The October 3 decision of the Telecom Commission (Commission, hereafter) to seek a review of last month’s recommendations of the Telecom Regulatory Authority of India (Trai) raises important concerns. The nature and working of the Commission poses questions about its relevance and authority to scrutinise regulatory decisions.
Trai’s recent recommendations relate to spectrum, a vital and scarce resource for wireless communications, and the mainstay for voice and data services in the telecom sector accounting for over 90% of sector’s users, revenues and levies to the government. Failure of two successive auctions has exacerbated scarcity, deprived operators of its use and government of its share of revenue and left it unable to comply with the Supreme Court’s order to auction all spectrum vacated by the122 mobile licences that it cancelled in February 2012. The Commission wants the regulatory body to provide new reserve prices for 900 MHz and 800 MHz and review its recommendation on spectrum trading and flat spectrum usage charges (SUCs) for any wireless service.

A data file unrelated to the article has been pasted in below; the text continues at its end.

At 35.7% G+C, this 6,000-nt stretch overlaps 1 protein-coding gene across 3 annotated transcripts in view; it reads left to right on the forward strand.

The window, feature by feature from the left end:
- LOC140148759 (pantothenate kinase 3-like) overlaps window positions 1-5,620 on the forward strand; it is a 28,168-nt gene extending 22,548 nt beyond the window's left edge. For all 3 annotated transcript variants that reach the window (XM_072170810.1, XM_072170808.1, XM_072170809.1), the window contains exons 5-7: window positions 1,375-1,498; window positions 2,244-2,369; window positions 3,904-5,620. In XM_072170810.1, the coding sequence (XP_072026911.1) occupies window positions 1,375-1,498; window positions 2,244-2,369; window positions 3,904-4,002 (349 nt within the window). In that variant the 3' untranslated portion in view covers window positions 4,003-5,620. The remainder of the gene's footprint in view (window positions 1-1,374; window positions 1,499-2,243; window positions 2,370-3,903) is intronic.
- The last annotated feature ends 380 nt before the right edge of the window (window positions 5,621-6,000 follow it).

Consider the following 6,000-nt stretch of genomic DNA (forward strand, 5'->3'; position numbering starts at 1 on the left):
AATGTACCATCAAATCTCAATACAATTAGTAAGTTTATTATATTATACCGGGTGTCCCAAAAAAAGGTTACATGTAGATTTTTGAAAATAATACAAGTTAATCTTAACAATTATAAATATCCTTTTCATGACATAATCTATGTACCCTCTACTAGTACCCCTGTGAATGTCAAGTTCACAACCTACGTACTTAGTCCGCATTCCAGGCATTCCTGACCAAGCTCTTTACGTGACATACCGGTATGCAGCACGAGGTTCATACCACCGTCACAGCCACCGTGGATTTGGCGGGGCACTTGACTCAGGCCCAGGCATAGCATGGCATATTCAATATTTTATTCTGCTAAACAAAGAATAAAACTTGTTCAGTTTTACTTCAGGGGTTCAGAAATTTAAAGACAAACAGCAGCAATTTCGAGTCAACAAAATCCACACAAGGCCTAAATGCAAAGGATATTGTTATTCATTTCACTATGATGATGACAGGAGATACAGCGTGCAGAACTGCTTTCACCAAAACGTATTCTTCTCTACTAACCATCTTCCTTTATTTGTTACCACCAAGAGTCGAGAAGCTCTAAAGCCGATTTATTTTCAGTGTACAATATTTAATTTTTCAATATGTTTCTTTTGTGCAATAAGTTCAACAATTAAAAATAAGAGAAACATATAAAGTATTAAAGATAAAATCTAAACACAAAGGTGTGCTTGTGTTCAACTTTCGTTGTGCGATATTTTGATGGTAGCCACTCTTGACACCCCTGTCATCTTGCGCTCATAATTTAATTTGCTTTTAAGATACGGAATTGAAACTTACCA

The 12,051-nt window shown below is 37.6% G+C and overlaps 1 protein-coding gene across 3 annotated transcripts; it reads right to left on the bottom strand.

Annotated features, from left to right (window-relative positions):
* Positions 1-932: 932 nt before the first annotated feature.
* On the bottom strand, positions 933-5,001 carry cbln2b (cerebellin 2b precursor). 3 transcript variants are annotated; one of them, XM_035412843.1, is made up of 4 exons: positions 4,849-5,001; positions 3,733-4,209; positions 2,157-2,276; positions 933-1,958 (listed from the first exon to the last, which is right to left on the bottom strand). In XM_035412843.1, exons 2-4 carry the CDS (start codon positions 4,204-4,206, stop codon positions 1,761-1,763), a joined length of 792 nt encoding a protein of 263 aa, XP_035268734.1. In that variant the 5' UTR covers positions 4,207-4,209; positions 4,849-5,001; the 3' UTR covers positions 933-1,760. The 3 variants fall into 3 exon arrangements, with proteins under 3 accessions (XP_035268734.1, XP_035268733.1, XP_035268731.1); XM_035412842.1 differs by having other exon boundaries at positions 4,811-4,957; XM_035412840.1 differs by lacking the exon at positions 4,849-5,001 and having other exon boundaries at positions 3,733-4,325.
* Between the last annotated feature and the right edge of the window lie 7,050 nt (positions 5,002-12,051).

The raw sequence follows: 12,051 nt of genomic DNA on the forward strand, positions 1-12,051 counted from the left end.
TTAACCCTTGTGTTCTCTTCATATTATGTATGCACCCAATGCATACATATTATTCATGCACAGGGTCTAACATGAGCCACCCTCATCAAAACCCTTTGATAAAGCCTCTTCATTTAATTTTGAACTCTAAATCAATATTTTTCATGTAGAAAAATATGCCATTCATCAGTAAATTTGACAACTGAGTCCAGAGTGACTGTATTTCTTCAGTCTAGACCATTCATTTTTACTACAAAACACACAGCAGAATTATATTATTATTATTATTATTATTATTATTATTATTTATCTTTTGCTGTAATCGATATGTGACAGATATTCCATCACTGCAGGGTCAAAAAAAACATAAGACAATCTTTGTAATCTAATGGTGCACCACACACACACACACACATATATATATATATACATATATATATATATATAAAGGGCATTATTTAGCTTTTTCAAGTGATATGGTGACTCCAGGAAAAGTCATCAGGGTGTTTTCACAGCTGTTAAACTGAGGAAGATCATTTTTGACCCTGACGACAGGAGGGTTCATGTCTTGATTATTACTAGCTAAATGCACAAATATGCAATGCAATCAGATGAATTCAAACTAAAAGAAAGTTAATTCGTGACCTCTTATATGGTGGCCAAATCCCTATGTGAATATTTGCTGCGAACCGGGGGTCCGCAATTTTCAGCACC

The Commission’s proposals, irrespective of their merit or relevance, raise questions about the role of the body itself. It was set up in 1989 as a part of efforts to reform a seriously under-performing department of communications which at that time played the combined roles of policymaker, regulator, operator and service provider. There was less than one phone line per person and virtually no connectivity in rural areas, thanks to very high costs (over $1,000 per line) and systemic inefficiencies. Unusual for the time and perhaps because the then Prime Minister Rajiv Gandhi, through his advisor Sam Pitroda, prioritised this, the Telecom Commission was set up as a high-powered decision-making body to prevent delays due to cumbersome coordination between ministries. So, while senior technical and financial staff of the DoT are its executive members, secretaries of relevant (to telecom policy) departments including information technology, finance and the planning commission were also made members.
It is easy to see that following the separation of telecom operations under government-owned Bharat Sanchar Nigam Ltd (BSNL), its original mandate has largely disappeared. Indeed, a former senior functionary of both Trai and the Commission believes that participation of other ministries in the latter compromises all of them.
The Trai Act, 1997, identifies areas where Trai can act autonomously (e.g. tariffs) and subjects where its role is recommendatory (e.g. licensing and spectrum). The legal body to receive the recommendations is the the